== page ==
Do we file this item under "overconfidence" or "good gatekeeping"?

Are University Presidents Paid Like CEOs?

The Chronicle of Higher Education just published its survey of public university presidents’ compensation, which rose 4.7 percent, with four presidents receiving more than $1 million. During that year, public university faculty salaries rose less than 2 percent, a discrepancy that replicated the previous four years. Why the difference?

Market explanations would be that these wages reflect jobs increasingly well done relative to faculty performance (increasing relative productivity) and/or increasing difficulty in attracting talent.  The first explanation is not credible: having taught at public universities for 40 years, I’ve seen the quality of public universities decline compared to private universities.  (In 1969, one could argue that 3 of the top 10 economics departments were at public universities.  Today, only 1 is.)  Nor is there a dearth of high-quality potential university presidents.


How About a Free Market for College Athletes?

In 2010, CBS and Turner Broadcasting agreed to pay $10.8 billion to broadcast the NCAA men’s basketball tournament from 2011 to 2024.  As a result of this contract, fans of this tournament can watch these games on four different networks.   And perhaps more importantly (for those of us who work during the day), we can see these games on our computers in our offices.

Certainly all these games make us fans very happy.  And all that money has to make coaches, athletic directors, and other university administrators happy.  But what about the people we are actually watching?  

The people on the court are referred to as student-athletes.  And according to the NCAA rules, these athletes are supposed to be amateurs.  In other words, other than a scholarship, these athletes are not supposed to be paid.

A Better Way to Rank Colleges?

Amidst another scandal surrounding U.S. News and World Report's college rankings, economists Christopher N. Avery, Mark E. Glickman, Caroline M. Hoxby, and Andrew Metrick have proposed another option: rankings based on students' revealed preferences. Here's the abstract:

We present a method of ranking U.S. undergraduate programs based on students’ revealed preferences. When a student chooses a college among those that have admitted him, that college “wins” his “tournament.” Our method efficiently integrates the information from thousands of such tournaments. We implement the method using data from a national sample of high-achieving students. We demonstrate that this ranking method has strong theoretical properties, eliminating incentives for colleges to adopt strategic, inefficient admissions policies to improve their rankings. We also show empirically that our ranking is (1) not vulnerable to strategic manipulation; (2) similar regardless of whether we control for variables, such as net cost, that vary among a college’s admits; (3) similar regardless of whether we account for students selecting where to apply, including Early Decision. We exemplify multiple rankings for different types of students who have preferences that vary systematically.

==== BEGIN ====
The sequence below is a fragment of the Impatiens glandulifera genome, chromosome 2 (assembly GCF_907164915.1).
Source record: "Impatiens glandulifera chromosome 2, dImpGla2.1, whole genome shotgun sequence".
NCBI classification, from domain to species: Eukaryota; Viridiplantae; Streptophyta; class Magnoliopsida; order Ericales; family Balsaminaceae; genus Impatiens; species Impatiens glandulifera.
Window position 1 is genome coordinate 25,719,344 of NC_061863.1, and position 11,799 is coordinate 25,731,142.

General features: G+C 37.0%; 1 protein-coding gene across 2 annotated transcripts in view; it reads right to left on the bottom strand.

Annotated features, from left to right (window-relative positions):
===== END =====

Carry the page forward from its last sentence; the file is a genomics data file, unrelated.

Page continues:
Financial Aid for College Students With Drug Convictions

A new working paper (PDF; abstract) from economists Michael F. Lovenheim and Emily G. Owens examines the effects of federal financial aid, a somewhat controversial issue during last fall's campaign, on the college attendance of students with drug convictions. From the abstract:

In 2001, amendments to the Higher Education Act made people convicted of drug offenses ineligible for federal financial aid for up to two years after their conviction. Using rich data on educational outcomes and drug charges in the NLSY 1997, we show that this law change had a large negative impact on the college attendance of students with drug convictions. On average, the temporary ban on federal financial aid increased the amount of time between high school graduation and college enrollment by about two years, and we also present suggestive evidence that affected students were less likely to ever enroll in college. Students living in urban areas and those whose mothers did not attend college appear to be the most affected by these amendments. 

Calling All International-Econ Undergrads

Elena Malik, communications chair of the 12th annual Carroll Round at Georgetown, writes to solicit applications for a worthwhile event:

The Carroll Round is an annual undergraduate international economics conference at Georgetown University that provides a unique forum for research and discussion among the world’s top undergraduates. Each year, we invite applications from students to present and discuss their work with peers, professors, and policy-makers invited to participate. This year we are honored to host guest speakers including Dr. John B. Taylor and Dr. Janet Currie. We are still recruiting applications from students.

This year's Carroll Round will be held from April 18-21; more info here.